Dealing With Engine Vacuum
Few things are more annoying than an engine that 'hunts' and basically runs poor at idle and light throttle. A vacuum leak is air that enters the engine unmetered. Cracked or broken vacuum lines, leaking intake manifold or carburetor gaskets, open carburetor fittings, and loose or missing carburetor screws are just a few of the causes of vacuum leaks. These leaks are often difficult to detect, especially those bothering intake manifold gaskets.
Perhaps the easiest way to determine if an engine has a vacuum leak is to cup your hand over the choke housing while the engine is idling. This artificial choke will create a richer mixture. If the idle speed increases with the richer mixture, there is a vacuum leak lurking about. Snap-On, Mac, and other tool emporiums sell inexpensive automotive stethoscopes to locate vacuum leaks. If these tools are unavailable, you can substitute a length of vacuum hose.
Place one end of the hose by your ear and use the other end to search for the leak while the engine is running. Be careful not to come too close to the fan or fan belts. If the engine is not a polished show piece, mix cleaning solvent with automatic transmission fluid in a squirt oil can. Shoots this mixture around the intake gasket. If there's a leak, engine speed should more than likely increase, but the most obvious sign will be white smoke from the ATF coming from the tailpipes. Other tricks include shooting aerosol carb cleaner around the suspect gaskets while the engine is running. When the carb cleaner hits the leak, engine rpm usually increases, thus pinpointing the source. The hardest part of fixing an unmetered air leak is finding it. These few tips should help.
Using Vacuum Gauges:
A good tool to have (especially on a carbureted engine) is a vacuum gauge. A vacuum gauge can tell you a lot about what's going on in your engine. I have an Auto Meter vacuum gauge along with other gauges in my dash. The vacuum gauge readings are measured in inches of mercury at sea level. In all 4-cylinder engines, a slight fluctuation will always be noticeable. This can be overcome by pinching the gauge hose slightly to enable a steadier reading.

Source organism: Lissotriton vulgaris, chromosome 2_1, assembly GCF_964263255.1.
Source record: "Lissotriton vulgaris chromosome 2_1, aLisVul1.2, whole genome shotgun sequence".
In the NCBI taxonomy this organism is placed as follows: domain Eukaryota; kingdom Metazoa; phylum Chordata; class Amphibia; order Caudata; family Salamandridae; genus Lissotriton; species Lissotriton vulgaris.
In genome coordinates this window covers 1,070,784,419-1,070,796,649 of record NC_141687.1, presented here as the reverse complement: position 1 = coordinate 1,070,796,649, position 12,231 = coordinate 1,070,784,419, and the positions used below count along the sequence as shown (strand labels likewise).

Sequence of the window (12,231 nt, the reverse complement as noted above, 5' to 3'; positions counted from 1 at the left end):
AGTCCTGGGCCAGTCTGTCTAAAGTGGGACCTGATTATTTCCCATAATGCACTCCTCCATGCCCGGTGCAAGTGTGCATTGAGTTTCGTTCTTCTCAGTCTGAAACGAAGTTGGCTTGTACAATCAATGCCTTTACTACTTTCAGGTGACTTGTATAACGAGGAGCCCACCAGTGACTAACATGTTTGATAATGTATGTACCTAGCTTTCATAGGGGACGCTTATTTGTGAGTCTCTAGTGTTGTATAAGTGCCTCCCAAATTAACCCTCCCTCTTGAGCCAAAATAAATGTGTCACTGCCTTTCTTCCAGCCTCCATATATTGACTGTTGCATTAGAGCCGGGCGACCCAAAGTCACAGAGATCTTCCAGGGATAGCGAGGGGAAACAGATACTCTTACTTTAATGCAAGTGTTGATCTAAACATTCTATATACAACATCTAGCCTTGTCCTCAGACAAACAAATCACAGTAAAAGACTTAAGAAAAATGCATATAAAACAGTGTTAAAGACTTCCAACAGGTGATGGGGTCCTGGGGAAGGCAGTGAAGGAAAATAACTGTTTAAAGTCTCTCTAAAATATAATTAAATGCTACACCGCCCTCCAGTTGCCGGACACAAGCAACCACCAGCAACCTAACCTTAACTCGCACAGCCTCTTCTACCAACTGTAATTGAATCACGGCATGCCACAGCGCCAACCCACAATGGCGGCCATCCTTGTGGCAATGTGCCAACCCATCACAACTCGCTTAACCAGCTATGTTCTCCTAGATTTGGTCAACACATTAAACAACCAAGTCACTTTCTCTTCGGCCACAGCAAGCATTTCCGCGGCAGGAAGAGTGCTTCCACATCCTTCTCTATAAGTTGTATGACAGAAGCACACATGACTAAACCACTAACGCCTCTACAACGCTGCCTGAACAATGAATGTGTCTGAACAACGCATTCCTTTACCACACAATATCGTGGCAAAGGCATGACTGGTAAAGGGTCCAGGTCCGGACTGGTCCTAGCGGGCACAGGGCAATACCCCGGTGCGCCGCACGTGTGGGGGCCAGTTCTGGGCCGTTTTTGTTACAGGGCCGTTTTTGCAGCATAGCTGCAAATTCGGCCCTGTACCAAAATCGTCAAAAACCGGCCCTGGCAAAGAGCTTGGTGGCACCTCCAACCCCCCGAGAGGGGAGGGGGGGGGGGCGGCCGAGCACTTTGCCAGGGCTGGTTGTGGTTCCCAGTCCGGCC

Below you will find (8) animated vacuum gauges that will demonstrate various readings/indications. You may have to refresh the page to get them all to load.
NORMAL MOTOR: Steady reading of 17-21 when motor idling.
NORMAL MOTOR: When throttle is opened and closed rapidly needle falls to 2 and swings back to 24 or 25, falling back to normal idle reading Indicates rings and valves ok
POOR RINGS: Motor idling, hand reading steadily, but 2-4 points lower than normal. This may also indicate poor or contaminated engine oil, late ignition timing, a leaky vacuum hose and a leaking gasket between the intake and carb or throttle body.
POOR RINGS/POOR OIL: When throttle is opened and closed rapidly needle falls to 0 and rises to only 24 or less.
STICKING VALVE: Needle drops occasionally about 4 points at idle speed. May also be caused by ignition misfire. Read the spark plugs.
BURNT VALVE: Needle drops regularly by several points at idle speed.
LEAKY VALVE: Needle drops 2-4 points when valve should close. short circuiting individual spark plugs will indicate cylinder in which the valve is defective, when engine idling.
WORN VALVE GUIDES: Rapid fluctuation of needle between 17 and 21, when engine idling. Exhaust smoke may also be present. If engine speed goes up with fluctuation, check for a leaking intake manifold gasket, head gasket, weak valve springs, burned valves, or ignition misfire.
Also not listed:
If the needle moves slowly through a wide range, check for a clogged PCV system, incorrect idle fuel mixture or intake manifold gasket leaks.
A slight needle fluctuation, say one inch up or down, may mean ignition problems. Check all the usual tune up items.
If there is a large fluctuation of the needle, perform a compression test to look for a weak or dead cylinder or a blown head gasket.